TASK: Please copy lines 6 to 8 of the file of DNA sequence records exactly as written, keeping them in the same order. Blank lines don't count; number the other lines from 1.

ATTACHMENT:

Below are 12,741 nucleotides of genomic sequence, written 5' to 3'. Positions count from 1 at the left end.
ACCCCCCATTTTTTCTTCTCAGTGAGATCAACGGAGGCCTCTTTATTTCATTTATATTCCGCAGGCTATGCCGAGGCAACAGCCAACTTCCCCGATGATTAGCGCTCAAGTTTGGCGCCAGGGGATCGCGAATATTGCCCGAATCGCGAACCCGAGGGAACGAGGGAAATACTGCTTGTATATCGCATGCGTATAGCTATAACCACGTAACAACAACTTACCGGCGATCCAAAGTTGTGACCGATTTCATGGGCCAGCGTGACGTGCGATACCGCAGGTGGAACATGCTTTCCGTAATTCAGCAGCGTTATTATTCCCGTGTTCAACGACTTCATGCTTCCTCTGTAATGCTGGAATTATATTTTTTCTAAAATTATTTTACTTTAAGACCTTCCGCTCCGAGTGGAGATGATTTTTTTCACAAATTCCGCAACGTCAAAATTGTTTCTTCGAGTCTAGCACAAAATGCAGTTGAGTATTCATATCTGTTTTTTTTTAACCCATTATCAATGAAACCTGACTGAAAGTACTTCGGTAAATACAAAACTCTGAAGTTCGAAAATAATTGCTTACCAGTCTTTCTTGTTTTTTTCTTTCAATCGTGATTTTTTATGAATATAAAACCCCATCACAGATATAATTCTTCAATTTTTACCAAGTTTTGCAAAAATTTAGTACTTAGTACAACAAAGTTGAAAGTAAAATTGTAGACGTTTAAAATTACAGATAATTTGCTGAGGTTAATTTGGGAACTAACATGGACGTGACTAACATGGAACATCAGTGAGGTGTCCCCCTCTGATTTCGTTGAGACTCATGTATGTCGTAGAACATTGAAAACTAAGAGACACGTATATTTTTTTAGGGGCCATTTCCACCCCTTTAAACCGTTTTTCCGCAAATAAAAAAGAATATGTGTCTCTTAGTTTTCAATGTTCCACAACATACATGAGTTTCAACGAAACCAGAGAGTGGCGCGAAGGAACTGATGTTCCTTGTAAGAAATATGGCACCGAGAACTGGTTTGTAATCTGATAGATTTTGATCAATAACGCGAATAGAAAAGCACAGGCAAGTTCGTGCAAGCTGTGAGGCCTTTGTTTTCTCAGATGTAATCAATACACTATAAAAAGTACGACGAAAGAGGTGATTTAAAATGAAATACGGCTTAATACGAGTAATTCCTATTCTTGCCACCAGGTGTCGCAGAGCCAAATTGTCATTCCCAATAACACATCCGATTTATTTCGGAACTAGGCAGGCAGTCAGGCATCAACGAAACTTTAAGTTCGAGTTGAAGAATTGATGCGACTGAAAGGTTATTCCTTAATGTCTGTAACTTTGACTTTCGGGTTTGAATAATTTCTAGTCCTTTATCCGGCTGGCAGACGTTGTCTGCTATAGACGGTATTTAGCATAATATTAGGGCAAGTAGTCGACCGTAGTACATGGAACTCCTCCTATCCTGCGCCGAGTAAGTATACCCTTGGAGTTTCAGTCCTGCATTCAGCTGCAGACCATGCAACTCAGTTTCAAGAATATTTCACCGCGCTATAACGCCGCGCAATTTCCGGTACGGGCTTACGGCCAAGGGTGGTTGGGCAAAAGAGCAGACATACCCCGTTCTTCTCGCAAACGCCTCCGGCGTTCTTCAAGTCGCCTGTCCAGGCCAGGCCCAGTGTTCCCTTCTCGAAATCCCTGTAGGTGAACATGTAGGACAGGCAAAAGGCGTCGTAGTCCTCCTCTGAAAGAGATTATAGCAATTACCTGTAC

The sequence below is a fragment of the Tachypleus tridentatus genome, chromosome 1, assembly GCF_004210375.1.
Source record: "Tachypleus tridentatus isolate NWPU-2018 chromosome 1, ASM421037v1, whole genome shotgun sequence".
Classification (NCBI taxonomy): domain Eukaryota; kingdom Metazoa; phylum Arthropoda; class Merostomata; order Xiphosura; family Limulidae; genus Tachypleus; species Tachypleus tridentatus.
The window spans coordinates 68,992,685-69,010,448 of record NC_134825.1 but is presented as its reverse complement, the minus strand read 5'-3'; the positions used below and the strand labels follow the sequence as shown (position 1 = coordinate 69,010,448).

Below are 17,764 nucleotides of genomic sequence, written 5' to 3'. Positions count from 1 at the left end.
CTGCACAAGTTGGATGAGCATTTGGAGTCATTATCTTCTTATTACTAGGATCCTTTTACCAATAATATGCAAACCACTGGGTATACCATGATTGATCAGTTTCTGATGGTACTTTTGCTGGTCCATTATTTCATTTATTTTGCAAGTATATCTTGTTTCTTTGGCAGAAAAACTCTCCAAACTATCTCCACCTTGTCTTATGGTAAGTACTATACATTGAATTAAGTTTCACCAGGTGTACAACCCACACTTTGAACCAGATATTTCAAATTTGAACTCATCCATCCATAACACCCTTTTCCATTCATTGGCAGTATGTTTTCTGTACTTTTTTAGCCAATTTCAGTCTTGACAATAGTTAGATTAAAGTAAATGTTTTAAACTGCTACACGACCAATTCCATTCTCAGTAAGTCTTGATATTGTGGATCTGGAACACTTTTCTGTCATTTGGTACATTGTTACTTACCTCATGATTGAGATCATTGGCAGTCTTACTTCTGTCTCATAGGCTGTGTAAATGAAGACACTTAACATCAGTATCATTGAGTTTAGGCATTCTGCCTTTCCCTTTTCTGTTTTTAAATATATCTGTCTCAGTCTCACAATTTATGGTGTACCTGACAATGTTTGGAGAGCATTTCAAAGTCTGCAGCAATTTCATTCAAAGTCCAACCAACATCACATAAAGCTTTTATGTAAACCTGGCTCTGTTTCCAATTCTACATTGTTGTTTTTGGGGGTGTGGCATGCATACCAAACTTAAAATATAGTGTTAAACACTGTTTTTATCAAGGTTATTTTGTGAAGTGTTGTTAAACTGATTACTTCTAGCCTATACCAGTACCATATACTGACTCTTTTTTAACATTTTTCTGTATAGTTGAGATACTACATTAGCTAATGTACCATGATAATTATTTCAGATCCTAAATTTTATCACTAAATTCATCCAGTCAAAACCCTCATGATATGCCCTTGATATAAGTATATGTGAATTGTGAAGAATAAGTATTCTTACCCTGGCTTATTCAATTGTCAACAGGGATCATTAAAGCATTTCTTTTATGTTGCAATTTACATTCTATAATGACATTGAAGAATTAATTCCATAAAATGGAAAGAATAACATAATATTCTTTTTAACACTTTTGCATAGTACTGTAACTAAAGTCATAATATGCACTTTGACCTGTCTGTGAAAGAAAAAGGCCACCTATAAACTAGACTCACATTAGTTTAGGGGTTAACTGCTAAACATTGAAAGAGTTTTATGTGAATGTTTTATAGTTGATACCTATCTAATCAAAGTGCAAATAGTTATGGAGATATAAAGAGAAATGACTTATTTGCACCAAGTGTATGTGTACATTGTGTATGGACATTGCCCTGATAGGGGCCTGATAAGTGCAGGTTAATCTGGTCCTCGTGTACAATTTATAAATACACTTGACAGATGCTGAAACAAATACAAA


The window spans coordinates 68,992,685-69,010,448 of record NC_134825.1 but is presented as its reverse complement, the minus strand read 5'-3'; the positions used below and the strand labels follow the sequence as shown (position 1 = coordinate 69,010,448).

Below are 17,764 nucleotides of genomic sequence, written 5' to 3'. Positions count from 1 at the left end.
CTGCACAAGTTGGATGAGCATTTGGAGTCATTATCTTCTTATTACTAGGATCCTTTTACCAATAATATGCAAACCACTGGGTATACCATGATTGATCAGTTTCTGATGGTACTTTTGCTGGTCCATTATTTCATTTATTTTGCAAGTATATCTTGTTTCTTTGGCAGAAAAACTCTCCAAACTATCTCCACCTTGTCTTATGGTAAGTACTATACATTGAATTAAGTTTCACCAGGTGTACAACCCACACTTTGAACCAGATATTTCAAATTTGAACTCATCCATCCATAACACCCTTTTCCATTCATTGGCAGTATGTTTTCTGTACTTTTTTAGCCAATTTCAGTCTTGACAATAGTTAGATTAAAGTAAATGTTTTAAACTGCTACACGACCAATTCCATTCTCAGTAAGTCTTGATATTGTGGATCTGGAACACTTTTCTGTCATTTGGTACATTGTTACTTACCTCATGATTGAGATCATTGGCAGTCTTACTTCTGTCTCATAGGCTGTGTAAATGAAGACACTTAACATCAGTATCATTGAGTTTAGGCATTCTGCCTTTCCCTTTTCTGTTTTTAAATATATCTGTCTCAGTCTCACAATTTATGGTGTACCTGACAATGTTTGGAGAGCATTTCAAAGTCTGCAGCAATTTCATTCAAAGTCCAACCAACATCACATAAAGCTTTTATGTAAACCTGGCTCTGTTTCCAATTCTACATTGTTGTTTTTGGGGGTGTGGCATGCATACCAAACTTAAAATATAGTGTTAAACACTGTTTTTATCAAGGTTATTTTGTGAAGTGTTGTTAAACTGATTACTTCTAGCCTATACCAGTACCATATACTGACTCTTTTTTAACATTTTTCTGTATAGTTGAGATACTACATTAGCTAATGTACCATGATAATTATTTCAGATCCTAAATTTTATCACTAAATTCATCCAGTCAAAACCCTCATGATATGCCCTTGATATAAGTATATGTGAATTGTGAAGAATAAGTATTCTTACCCTGGCTTATTCAATTGTCAACAGGGATCATTAAAGCATTTCTTTTATGTTGCAATTTACATTCTATAATGACATTGAAGAATTAATTCCATAAAATGGAAAGAATAACATAATATTCTTTTTAACACTTTTGCATAGTACTGTAACTAAAGTCATAATATGCACTTTGACCTGTCTGTGAAAGAAAAAGGCCACCTATAAACTAGACTCACATTAGTTTAGGGGTTAACTGCTAAACATTGAAAGAGTTTTATGTGAATGTTTTATAGTTGATACCTATCTAATCAAAGTGCAAATAGTTATGGAGATATAAAGAGAAATGACTTATTTGCACCAAGTGTATGTGTACATTGTGTATGGACATTGCCCTGATAGGGGCCTGATAAGTGCAGGTTAATCTGGTCCTCGTGTACAATTTATAAATACACTTGACAGATGCTGAAACAAATACAAA